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Giuseppe Verdi: La Traviata
Lorin Maazel, Giovanni Foiani, Silvio Maionica
Giuseppe Verdi: La Traviata
Genre: Classical
  •  Track Listings (14) - Disc #1
  •  Track Listings (8) - Disc #2


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A Forgotten Gem
Paul A. Dunphy | Bogota, New Jersey USA | 07/09/2001
(4 out of 5 stars)

"Recordings of "La Traviata" are never in short supply and this recording has been somewhat "lost in the shuffle". There is much to recommend it - first and foremost, the rarely recorded artistry of the late Pilar Lorengar. Though her fluttery vibrato may put some listeners off (as well as some odd Italian pronunciation), her fragile interpretation takes a fresh look at Verdi's tragic courtesan. Giacomo Aragall was at his peak at this point in his career. Lorin Maazel conducts the score with great sensitivity. The big drawback: Dietrich Fischer-Dieskau is dreadfully miscast as Germont. He sings wonderfully but his interpretation of the role is too severe without the change of heart which makes this character so very human. Perhaps this is not the first choice for a "Traviata" recording but you could do a lot worse."
Historic La Traviata
Alexei | Paris, France | 01/09/2009
(5 out of 5 stars)

"This is a rare gem. The score is conducted with exquisite sensitivity and great passion and the tempi are as masterful as the score itself (I don't say this lightly, as I have heard and attended many a performance of this opera over the years). Both leads, Lorengar and Aragall, portray with great depth the poignant situations in which they find themselves. Aragall is outstanding and you will be hard pressed to find a more vocally seductive Alfredo: he sings with great abandon, yet great precision. Most importantly, the essence of this tragedy is powerfully conveyed by the ensemble, including Fischer Dieskau whose artistry is so wide ranging that he gives empathy to the difficult character of Germont. Add this to your library for a historic yet utterly modern Traviata."
A glorious dark horse Traviata winner
Warmgoy | 06/26/2009
(5 out of 5 stars)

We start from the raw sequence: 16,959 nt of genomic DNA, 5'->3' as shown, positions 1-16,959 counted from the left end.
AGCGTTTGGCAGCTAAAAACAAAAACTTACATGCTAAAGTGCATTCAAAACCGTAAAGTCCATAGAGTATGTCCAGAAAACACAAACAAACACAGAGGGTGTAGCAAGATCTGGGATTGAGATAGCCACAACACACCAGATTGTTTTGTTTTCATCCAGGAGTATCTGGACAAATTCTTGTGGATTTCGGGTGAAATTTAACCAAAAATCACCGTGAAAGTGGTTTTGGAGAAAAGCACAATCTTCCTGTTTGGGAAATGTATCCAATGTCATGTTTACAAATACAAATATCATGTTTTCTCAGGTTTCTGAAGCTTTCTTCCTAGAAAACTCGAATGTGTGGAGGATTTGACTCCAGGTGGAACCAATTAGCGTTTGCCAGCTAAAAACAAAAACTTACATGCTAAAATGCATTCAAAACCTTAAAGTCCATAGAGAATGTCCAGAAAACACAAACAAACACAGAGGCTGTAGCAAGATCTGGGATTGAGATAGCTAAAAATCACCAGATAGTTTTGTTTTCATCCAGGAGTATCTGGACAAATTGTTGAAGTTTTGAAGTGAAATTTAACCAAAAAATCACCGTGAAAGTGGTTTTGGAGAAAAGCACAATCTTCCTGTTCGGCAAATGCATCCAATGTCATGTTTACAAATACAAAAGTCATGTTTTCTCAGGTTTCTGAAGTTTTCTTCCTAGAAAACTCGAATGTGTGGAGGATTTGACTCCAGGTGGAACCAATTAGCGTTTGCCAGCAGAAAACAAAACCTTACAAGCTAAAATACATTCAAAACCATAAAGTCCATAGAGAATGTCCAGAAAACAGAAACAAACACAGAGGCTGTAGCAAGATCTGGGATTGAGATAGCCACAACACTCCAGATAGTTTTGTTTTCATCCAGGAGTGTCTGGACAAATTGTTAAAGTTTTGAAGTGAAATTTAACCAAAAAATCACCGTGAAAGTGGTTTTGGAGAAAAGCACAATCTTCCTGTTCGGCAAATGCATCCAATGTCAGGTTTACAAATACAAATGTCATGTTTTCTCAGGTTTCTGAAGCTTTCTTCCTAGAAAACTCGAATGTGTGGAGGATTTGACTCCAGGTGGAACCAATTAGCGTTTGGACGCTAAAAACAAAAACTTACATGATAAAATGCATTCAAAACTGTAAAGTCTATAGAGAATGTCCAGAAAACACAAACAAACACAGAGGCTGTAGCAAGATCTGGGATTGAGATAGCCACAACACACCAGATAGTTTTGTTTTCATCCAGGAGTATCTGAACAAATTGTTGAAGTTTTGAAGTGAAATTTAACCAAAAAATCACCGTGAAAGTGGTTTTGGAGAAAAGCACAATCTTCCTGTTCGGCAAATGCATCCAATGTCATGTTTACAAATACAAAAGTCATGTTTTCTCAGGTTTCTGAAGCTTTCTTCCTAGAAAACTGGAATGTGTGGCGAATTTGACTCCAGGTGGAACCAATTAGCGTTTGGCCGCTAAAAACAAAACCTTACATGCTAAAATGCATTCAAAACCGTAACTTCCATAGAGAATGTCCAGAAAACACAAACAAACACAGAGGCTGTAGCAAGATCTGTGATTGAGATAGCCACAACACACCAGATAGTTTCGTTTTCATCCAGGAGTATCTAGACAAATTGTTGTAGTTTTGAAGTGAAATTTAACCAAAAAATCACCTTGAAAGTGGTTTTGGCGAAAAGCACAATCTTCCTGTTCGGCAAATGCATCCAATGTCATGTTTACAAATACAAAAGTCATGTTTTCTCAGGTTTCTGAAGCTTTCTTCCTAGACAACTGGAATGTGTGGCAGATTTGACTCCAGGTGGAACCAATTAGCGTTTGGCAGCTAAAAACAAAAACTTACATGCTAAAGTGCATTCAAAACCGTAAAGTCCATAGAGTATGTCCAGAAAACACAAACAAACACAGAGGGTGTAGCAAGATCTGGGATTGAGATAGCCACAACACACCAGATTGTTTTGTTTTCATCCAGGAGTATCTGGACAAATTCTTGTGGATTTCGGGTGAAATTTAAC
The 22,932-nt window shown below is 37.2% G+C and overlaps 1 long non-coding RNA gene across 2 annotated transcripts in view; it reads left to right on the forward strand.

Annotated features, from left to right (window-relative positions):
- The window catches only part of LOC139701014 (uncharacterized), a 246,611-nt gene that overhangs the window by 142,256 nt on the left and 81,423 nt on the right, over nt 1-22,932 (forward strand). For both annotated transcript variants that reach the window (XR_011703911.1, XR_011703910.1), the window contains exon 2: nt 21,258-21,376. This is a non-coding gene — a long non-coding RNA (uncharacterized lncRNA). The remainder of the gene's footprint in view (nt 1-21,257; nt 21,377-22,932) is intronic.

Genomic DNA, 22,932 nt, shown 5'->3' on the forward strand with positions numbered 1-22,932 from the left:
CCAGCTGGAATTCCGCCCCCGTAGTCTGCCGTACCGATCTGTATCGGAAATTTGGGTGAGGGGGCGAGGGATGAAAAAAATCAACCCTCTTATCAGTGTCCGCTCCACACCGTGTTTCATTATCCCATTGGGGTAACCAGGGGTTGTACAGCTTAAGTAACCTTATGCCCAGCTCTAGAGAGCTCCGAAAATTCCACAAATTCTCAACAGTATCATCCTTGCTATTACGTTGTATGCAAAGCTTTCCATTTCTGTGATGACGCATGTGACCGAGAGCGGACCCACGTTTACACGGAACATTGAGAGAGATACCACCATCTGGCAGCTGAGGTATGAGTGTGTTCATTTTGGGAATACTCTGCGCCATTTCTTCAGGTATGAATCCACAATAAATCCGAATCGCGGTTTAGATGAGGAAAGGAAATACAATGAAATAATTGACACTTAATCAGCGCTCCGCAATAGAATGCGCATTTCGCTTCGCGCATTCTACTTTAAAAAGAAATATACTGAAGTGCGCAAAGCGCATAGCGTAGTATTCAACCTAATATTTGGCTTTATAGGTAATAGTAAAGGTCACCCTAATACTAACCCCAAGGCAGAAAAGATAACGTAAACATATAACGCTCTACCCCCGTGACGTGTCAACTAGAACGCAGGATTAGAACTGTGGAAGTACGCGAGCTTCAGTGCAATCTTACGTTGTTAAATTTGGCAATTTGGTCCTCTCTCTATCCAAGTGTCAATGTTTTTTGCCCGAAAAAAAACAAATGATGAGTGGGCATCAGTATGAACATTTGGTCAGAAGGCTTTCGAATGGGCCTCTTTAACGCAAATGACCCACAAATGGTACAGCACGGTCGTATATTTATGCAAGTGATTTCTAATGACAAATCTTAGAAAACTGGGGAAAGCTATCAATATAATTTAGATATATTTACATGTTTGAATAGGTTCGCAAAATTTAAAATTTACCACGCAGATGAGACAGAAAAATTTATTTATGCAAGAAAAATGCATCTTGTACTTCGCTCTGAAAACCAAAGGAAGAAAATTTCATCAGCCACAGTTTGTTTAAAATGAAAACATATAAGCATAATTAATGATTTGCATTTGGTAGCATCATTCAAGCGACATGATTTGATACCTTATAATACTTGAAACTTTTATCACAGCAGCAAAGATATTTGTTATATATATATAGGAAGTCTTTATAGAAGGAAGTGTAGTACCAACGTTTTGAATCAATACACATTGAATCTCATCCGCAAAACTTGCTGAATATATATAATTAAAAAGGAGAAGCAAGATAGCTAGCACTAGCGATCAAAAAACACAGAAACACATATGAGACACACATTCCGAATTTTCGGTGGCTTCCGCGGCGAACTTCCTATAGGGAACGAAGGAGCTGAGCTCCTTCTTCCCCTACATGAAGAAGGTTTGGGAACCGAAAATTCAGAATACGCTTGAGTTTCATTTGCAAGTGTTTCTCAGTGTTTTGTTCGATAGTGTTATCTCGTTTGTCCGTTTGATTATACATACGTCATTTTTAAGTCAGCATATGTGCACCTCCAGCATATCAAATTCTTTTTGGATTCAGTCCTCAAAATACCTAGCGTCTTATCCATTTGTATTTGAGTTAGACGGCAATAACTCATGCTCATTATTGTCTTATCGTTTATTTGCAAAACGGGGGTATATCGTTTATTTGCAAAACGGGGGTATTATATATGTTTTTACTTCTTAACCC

"Talk about something whose whole is greater than the sum of its parts. This recording is something of an odd paradox. It has tended to be rather overlooked by distributors, somewhat dismissed by critics - and adored by music lovers. The recording was made while this cast was in the midst of of a run of performances in Berlin - and it shows. Though a studio set, an immediacy and frisson of live performance crackles throughout. Lorengar's fluttery vibrato is not to all tastes, DFD is not, in the eyes of many, a Verdi singer. But somehow, Lord, this all just works, and works beautifully. The baritone's timbre reeks of patrician elegance, which, as contrasted with Lorengar's earthy timbre, makes the class conflict of the second act achingly true. Her Violetta is heartfelt and heartbreaking and Aragall's dark, manly timbre makes for a deeply satisfying Alfredo. The comprimari are delightful. The conducting is propulsive, alive, and dramatically resonant throughout. One can point to all sorts of deficits (with validity) to each vocal and instrumental contribution, however although individual elements are not each in of themselves the best out there the end result here is, oddly, what is possibly the most enjoyable overall of the many recordings of the opera. Certainly one can point to a number of other classic sets, with more idiomatic casts. One can adore Callas, Scotto, Sills, Cotrubas, Zeani (and I do, all of them) or the superior leadership offered by the Serafins, Mutis, Karajans and Kleibers of the world; but if I had to grab one Traviata as I ran from a burning building, it just might be this one. An excellent set and one of my top favorite opera recordings."